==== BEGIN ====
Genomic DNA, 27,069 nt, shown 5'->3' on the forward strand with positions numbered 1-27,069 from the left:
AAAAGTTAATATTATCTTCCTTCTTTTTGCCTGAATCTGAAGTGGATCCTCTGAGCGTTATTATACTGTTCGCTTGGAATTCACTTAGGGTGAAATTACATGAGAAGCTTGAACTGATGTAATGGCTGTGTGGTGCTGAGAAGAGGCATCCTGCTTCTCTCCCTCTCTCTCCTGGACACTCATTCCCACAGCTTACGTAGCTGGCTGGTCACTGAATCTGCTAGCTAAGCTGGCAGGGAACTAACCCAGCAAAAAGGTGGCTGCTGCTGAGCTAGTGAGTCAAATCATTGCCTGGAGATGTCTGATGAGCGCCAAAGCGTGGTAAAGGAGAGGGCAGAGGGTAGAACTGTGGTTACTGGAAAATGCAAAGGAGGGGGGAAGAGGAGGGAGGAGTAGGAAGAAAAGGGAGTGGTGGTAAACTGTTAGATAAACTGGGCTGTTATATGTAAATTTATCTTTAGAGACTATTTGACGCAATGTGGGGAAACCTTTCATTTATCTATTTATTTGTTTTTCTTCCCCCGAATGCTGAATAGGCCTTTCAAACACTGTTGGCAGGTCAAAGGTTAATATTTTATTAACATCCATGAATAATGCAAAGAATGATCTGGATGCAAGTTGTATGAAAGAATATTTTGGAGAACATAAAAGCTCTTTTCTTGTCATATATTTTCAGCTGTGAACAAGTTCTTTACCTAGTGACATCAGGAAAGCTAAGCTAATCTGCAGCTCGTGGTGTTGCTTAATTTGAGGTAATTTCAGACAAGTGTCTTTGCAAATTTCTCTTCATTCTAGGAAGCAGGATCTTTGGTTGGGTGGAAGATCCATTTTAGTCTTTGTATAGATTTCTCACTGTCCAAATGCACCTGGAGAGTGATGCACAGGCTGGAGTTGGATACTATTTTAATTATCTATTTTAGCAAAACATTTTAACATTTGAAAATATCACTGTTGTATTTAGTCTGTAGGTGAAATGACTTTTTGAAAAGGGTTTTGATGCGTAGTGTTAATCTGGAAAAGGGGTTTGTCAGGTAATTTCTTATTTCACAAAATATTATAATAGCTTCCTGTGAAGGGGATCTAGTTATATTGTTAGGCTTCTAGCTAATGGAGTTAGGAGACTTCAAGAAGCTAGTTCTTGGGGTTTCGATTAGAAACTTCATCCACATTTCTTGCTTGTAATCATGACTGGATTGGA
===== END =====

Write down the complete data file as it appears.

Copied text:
Genomic DNA, 27,069 nt, shown 5'->3' on the forward strand with positions numbered 1-27,069 from the left:
AAAAGTTAATATTATCTTCCTTCTTTTTGCCTGAATCTGAAGTGGATCCTCTGAGCGTTATTATACTGTTCGCTTGGAATTCACTTAGGGTGAAATTACATGAGAAGCTTGAACTGATGTAATGGCTGTGTGGTGCTGAGAAGAGGCATCCTGCTTCTCTCCCTCTCTCTCCTGGACACTCATTCCCACAGCTTACGTAGCTGGCTGGTCACTGAATCTGCTAGCTAAGCTGGCAGGGAACTAACCCAGCAAAAAGGTGGCTGCTGCTGAGCTAGTGAGTCAAATCATTGCCTGGAGATGTCTGATGAGCGCCAAAGCGTGGTAAAGGAGAGGGCAGAGGGTAGAACTGTGGTTACTGGAAAATGCAAAGGAGGGGGGAAGAGGAGGGAGGAGTAGGAAGAAAAGGGAGTGGTGGTAAACTGTTAGATAAACTGGGCTGTTATATGTAAATTTATCTTTAGAGACTATTTGACGCAATGTGGGGAAACCTTTCATTTATCTATTTATTTGTTTTTCTTCCCCCGAATGCTGAATAGGCCTTTCAAACACTGTTGGCAGGTCAAAGGTTAATATTTTATTAACATCCATGAATAATGCAAAGAATGATCTGGATGCAAGTTGTATGAAAGAATATTTTGGAGAACATAAAAGCTCTTTTCTTGTCATATATTTTCAGCTGTGAACAAGTTCTTTACCTAGTGACATCAGGAAAGCTAAGCTAATCTGCAGCTCGTGGTGTTGCTTAATTTGAGGTAATTTCAGACAAGTGTCTTTGCAAATTTCTCTTCATTCTAGGAAGCAGGATCTTTGGTTGGGTGGAAGATCCATTTTAGTCTTTGTATAGATTTCTCACTGTCCAAATGCACCTGGAGAGTGATGCACAGGCTGGAGTTGGATACTATTTTAATTATCTATTTTAGCAAAACATTTTAACATTTGAAAATATCACTGTTGTATTTAGTCTGTAGGTGAAATGACTTTTTGAAAAGGGTTTTGATGCGTAGTGTTAATCTGGAAAAGGGGTTTGTCAGGTAATTTCTTATTTCACAAAATATTATAATAGCTTCCTGTGAAGGGGATCTAGTTATATTGTTAGGCTTCTAGCTAATGGAGTTAGGAGACTTCAAGAAGCTAGTTCTTGGGGTTTCGATTAGAAACTTCATCCACATTTCTTGCTTGTAATCATGACTGGATTGGA